September 13, 2013

"The Mouse Click That Roared"

Op-Ed, The Korea Times

By Joseph S. Nye, Harvard University Distinguished Service Professor

"Cyber war and cyber espionage are largely associated with states, while cyber crime and cyber terrorism are mostly associated with non-state actors. The highest costs currently stem from espionage and crime; but, over the next decade or so, cyber war and cyber terrorism may become greater threats than they are today. Moreover, as alliances and tactics evolve, the categories may increasingly overlap. Terrorists might buy malware from criminals, and governments might find it useful to hide behind both."



August 26, 2013

"By Way of Power"

Op-Ed, Mark News

By Joseph S. Nye, Harvard University Distinguished Service Professor

"As for the perceived loss of America's much-vaunted superpower status, we simply need to come to terms with the changing reality of international relations, and accept that the United States will have to work with others to achieve its global aims. The changes of a global information age mean that even the world's only superpower can't go it alone."



August 12, 2013

"Surveillance and American Liberty"

Op-Ed, Today's Zaman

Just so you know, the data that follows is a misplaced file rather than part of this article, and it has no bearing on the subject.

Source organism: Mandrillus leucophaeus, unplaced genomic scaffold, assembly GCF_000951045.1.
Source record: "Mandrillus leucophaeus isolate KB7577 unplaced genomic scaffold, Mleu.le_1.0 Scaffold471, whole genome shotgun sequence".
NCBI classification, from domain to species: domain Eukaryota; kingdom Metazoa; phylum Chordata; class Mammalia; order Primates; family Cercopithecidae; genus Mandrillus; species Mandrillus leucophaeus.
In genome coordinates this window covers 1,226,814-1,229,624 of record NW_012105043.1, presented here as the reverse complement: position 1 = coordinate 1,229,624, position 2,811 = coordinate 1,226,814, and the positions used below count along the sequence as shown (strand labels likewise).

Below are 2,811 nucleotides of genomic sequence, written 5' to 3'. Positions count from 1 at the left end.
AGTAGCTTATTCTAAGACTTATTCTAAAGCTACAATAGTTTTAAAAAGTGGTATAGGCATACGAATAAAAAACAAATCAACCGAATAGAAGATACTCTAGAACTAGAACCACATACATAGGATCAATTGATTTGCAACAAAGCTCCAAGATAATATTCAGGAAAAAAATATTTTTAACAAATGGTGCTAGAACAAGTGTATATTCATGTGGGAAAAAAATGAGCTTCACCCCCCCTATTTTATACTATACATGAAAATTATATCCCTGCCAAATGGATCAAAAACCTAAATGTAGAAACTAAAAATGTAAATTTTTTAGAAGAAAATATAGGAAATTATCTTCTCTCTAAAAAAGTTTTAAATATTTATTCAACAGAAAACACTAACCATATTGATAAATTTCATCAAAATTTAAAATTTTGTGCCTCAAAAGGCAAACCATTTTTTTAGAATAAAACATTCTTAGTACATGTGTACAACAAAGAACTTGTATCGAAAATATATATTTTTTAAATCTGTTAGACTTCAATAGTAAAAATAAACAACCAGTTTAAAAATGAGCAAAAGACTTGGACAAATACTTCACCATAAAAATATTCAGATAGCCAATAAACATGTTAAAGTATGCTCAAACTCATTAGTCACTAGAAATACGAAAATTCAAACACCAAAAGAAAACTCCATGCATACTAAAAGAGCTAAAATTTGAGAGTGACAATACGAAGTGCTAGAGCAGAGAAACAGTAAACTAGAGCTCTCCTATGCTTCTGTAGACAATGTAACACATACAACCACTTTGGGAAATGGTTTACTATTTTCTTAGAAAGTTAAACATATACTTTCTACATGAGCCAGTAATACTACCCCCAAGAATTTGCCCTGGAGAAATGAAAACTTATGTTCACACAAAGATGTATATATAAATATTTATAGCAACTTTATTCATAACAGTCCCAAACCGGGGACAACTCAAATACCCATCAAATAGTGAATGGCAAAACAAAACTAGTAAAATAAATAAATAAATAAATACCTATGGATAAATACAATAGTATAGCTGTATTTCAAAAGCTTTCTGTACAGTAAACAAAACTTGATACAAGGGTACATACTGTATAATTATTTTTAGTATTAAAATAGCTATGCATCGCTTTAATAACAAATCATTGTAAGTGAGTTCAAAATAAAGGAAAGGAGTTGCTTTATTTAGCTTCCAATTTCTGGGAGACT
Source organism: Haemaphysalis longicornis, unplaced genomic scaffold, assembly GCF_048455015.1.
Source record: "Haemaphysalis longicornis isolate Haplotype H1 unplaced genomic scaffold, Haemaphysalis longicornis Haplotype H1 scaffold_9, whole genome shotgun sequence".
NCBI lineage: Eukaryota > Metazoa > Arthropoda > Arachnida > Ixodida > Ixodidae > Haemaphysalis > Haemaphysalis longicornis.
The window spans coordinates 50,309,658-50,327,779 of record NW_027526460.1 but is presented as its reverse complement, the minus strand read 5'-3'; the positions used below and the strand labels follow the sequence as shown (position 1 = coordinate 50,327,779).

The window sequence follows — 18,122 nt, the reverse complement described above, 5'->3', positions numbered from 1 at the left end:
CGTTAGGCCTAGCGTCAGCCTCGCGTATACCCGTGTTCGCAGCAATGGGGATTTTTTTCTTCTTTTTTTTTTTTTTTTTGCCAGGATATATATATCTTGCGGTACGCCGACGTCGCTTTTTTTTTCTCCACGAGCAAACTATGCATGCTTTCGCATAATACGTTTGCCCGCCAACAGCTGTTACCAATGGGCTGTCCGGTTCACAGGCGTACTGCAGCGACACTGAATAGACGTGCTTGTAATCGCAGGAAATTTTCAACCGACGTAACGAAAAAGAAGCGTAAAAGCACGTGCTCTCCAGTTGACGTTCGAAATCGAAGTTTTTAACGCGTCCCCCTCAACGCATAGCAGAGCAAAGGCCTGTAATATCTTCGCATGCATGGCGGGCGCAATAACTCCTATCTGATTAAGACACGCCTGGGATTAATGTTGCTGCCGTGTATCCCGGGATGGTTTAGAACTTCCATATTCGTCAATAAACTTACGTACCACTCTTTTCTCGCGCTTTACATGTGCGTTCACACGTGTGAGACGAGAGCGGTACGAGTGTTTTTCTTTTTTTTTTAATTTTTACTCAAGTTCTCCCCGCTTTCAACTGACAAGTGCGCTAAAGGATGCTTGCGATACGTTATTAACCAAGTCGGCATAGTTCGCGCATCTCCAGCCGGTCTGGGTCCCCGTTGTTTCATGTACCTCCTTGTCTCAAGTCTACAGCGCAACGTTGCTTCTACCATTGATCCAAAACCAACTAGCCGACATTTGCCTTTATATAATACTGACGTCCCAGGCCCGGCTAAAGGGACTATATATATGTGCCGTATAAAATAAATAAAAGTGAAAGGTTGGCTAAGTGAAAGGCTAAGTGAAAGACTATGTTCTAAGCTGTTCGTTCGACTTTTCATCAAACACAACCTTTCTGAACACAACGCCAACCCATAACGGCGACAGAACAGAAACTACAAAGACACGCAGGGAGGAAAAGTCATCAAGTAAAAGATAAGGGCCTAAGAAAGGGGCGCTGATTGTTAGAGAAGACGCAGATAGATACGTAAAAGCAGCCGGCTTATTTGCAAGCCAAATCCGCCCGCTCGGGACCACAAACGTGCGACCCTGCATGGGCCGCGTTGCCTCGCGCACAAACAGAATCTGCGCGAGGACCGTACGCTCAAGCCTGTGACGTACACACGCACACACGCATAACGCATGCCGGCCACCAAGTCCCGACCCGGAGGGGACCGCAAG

By Joseph S. Nye, Harvard University Distinguished Service Professor

"American policy is not to steal intellectual property, while China's policy appears to be the opposite. At the same time, both governments constantly hack into each other's computers to steal traditional political and military secrets. Spying is not a violation of international law (though it often violates various domestic laws), but the US argues that theft of intellectual property violates both the spirit and letter of international trade agreements."



February 11, 2013

"The Information Revolution Gets Political"

Op-Ed, The Australian

By Joseph S. Nye, Harvard University Distinguished Service Professor

"Beneath the Arab political revolutions lies a deeper and longer process of radical change that is sometimes called the information revolution. We cannot yet fully grasp its implications, but it is fundamentally transforming the nature of power in the twenty-first century, in which all states exist in an environment that even the most powerful authorities cannot control as they did in the past."



August 2012

The U.S.-Japan Alliance: Anchoring Stability in Asia


By Richard Armitage and Joseph S. Nye, Harvard University Distinguished Service Professor

The following report presents a consensus view of the members of a bipartisan study group on the U.S.-Japan alliance. The report specifically addresses energy, economics and global trade, relations with neighbors, and security-related issues. Within these areas, the study group offers policy recommendations for Japan and the United States, which span near- and long-term time frames. These recommendations are intended to bolster the alliance as a force for peace, stability, and prosperity in the Asia-Pacific region and beyond.

Events Calendar

We host a busy schedule of events throughout the fall, winter and spring. Past guests include: UN Secretary-General Ban Ki-moon, former Vice President Al Gore, and former Soviet Union President Mikhail Gorbachev.